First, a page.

Just doing my part to be sure everyone on the planet reads this post by Seth Godin. Because they need to.

I’m going to Boston in July for my dear friend’s wedding and snagged a wicked good deal on Priceline. That’s the good news.

The bad news is that this is our hotel. And by “bad” news, I mean, “awesome” news. We’ve discussed ghosts in this little forum before, but seriously, what are the chances? Next to none, right? Surely …

Seriously considering going to the midnight showing when Harry Potter 6 is released. Who’s with me?

Mikey and I are habitually late bandwagon jumper-on-ers. We got into CSI about five years after it began, but it was great because it was in syndication so we could watch it every night.

National Geographic magazine has been around for, oh, 120 years, and we just started our losthatchsubscription eighteen months ago.

We’re thinking of starting to watch Lost. I’m just not sure, though … might be too early.

Mike and I celebrated our seventh annual Valentine’s Day Salute to Obesity by wearing sweatpants to the Chinese buffet and eating until we wanted to barf. It was fantastic. The food highlight this year was, for me, the deep-fried crab and cream cheese won ton. For Mikey, I think it was a tie between sesame chicken and General Tso’s. Ahhhh.rangoon1

We were joined by our great friends Kristen and Erik – a very welcome and fun addition. Afterward we had our little small group Bible study at Starbucks. Still wearing our sweatpants. On Valentine’s night.

I love being so comfortable (physically and emotionally).

Last weekend I heard a good friend speak about the fact that many of his greatest memories exist within the walls of our campus ministry house at Georgia Tech. He talked about where he was sitting when he first understood God’s unending love. He remembered where he stood when a guy asked him to explain Jesus.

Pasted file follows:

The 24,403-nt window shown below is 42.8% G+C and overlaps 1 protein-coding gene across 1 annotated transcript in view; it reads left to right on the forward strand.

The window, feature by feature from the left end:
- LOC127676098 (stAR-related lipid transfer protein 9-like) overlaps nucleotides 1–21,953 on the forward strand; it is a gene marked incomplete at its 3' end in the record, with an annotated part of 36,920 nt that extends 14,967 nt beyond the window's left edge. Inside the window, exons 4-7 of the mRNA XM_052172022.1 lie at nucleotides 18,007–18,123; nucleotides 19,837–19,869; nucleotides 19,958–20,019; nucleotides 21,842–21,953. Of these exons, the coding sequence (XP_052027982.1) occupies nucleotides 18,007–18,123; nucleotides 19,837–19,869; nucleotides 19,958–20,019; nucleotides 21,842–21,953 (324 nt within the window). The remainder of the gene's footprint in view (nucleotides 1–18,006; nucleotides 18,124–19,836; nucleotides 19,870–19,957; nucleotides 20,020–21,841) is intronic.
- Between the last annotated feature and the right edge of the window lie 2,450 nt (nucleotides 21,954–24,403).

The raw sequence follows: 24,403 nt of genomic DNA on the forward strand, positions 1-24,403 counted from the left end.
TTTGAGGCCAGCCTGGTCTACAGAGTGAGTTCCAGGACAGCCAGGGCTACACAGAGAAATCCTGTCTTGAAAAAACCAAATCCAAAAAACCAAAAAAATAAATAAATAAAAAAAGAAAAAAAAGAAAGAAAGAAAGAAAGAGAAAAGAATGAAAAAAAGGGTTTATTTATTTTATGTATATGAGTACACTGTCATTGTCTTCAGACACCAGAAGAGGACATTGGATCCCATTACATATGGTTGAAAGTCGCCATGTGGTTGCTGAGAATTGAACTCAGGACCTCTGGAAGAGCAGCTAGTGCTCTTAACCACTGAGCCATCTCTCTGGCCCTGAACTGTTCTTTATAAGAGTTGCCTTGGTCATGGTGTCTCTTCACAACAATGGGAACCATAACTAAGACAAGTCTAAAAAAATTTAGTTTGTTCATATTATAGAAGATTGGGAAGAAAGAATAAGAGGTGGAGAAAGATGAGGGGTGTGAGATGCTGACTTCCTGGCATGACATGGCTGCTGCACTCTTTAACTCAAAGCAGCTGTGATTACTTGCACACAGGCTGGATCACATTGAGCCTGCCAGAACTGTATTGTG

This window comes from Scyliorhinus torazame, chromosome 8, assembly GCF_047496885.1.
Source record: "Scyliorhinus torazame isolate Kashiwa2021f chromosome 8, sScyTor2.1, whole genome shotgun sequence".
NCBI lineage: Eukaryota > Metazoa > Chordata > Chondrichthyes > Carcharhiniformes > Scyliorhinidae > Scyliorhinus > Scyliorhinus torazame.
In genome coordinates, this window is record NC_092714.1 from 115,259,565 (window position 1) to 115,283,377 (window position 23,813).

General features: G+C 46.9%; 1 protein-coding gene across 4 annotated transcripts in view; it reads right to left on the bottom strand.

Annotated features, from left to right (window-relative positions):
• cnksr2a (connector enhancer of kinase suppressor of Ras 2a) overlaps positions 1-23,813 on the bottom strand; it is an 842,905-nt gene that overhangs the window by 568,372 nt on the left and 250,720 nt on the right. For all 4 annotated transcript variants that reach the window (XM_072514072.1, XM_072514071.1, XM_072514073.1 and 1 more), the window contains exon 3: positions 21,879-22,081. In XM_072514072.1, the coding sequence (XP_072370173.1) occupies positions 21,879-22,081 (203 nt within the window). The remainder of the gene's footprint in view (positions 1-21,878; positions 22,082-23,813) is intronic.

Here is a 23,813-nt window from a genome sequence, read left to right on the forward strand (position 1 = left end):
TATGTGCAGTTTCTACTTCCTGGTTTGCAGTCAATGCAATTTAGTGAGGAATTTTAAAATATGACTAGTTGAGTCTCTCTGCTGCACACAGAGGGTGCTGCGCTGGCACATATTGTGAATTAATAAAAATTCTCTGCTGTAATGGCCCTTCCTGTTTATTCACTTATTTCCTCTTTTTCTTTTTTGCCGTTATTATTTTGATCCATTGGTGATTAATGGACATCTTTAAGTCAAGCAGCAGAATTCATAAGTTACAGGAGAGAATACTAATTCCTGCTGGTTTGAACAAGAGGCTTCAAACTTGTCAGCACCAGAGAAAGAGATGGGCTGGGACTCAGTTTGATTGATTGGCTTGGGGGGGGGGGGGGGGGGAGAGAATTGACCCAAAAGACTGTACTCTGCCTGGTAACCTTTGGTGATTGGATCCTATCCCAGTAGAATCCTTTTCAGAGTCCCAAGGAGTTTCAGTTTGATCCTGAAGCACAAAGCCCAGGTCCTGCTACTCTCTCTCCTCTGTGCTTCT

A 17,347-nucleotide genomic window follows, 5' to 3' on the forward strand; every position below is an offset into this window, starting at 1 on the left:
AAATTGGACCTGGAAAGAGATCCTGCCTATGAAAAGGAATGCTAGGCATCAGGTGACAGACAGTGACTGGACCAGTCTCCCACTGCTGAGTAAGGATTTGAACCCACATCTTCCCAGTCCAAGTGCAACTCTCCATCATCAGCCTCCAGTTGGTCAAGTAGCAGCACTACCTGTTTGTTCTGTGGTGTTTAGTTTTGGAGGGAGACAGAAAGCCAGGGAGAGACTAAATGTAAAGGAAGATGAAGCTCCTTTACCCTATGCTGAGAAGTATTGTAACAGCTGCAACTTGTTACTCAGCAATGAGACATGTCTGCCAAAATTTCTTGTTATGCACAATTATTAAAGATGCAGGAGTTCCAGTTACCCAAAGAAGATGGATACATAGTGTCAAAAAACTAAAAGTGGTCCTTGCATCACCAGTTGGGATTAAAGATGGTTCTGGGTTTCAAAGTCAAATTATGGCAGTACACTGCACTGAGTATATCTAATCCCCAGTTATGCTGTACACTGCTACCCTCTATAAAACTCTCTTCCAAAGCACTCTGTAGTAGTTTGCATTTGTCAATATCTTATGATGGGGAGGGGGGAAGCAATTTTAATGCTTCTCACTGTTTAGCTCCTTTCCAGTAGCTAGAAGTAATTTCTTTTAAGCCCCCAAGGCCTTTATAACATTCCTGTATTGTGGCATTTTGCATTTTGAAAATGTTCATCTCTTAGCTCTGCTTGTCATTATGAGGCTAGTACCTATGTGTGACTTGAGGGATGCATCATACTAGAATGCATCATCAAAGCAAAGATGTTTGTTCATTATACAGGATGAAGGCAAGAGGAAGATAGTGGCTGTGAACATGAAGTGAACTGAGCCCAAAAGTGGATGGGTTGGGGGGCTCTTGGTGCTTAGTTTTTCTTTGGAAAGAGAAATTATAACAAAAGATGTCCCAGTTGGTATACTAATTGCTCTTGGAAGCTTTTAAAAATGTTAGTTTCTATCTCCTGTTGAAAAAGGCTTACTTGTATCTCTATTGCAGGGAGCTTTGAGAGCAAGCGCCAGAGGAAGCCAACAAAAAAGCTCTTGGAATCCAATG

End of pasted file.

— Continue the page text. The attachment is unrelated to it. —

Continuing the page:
I was moved by it all because I have similar memories in that house. I can still point to the spot on the carpet where I sat for my first Bible study. I can recount (nearly verbatim) conversations that took place in the hallway just inside the door.

Where are your memories? What physical locations house the most significant times in your life?

Mike and I are getting ready to review our 2008 goals and set new ones for 2009. We realized that our system in 2008 wasn’t ideal because we only followed our progress on a few of our goals, so we’re revamping our strategy this year.

To begin with, we’ve been talking about our goal-setting plan for a week already. I love thinking through stuff like this with Mike – we each have different ways of looking at things that augment one another and make each of us better. I’ve learned this: if something you’re currently trying to do isn’t working, do it differently.

At Catalyst 2008, Andy Stanley asked pastors to think about an outside consultant coming into their churches. What would that consultant tell you to stop doing? What would he question? What are you doing that, to an outsider, doesn’t make any sense?

We’ve decided that we aren’t going to set goals for all of 2009 in January. We’re setting one round now, but we’re going to set goals for the summer in May, then we’ll set fall goals sometime in early September. Consistently, our year looks completely different in the fall than it looked in January, so it just makes sense to set new goals then rather than decreeing in January what I’m going to do in November.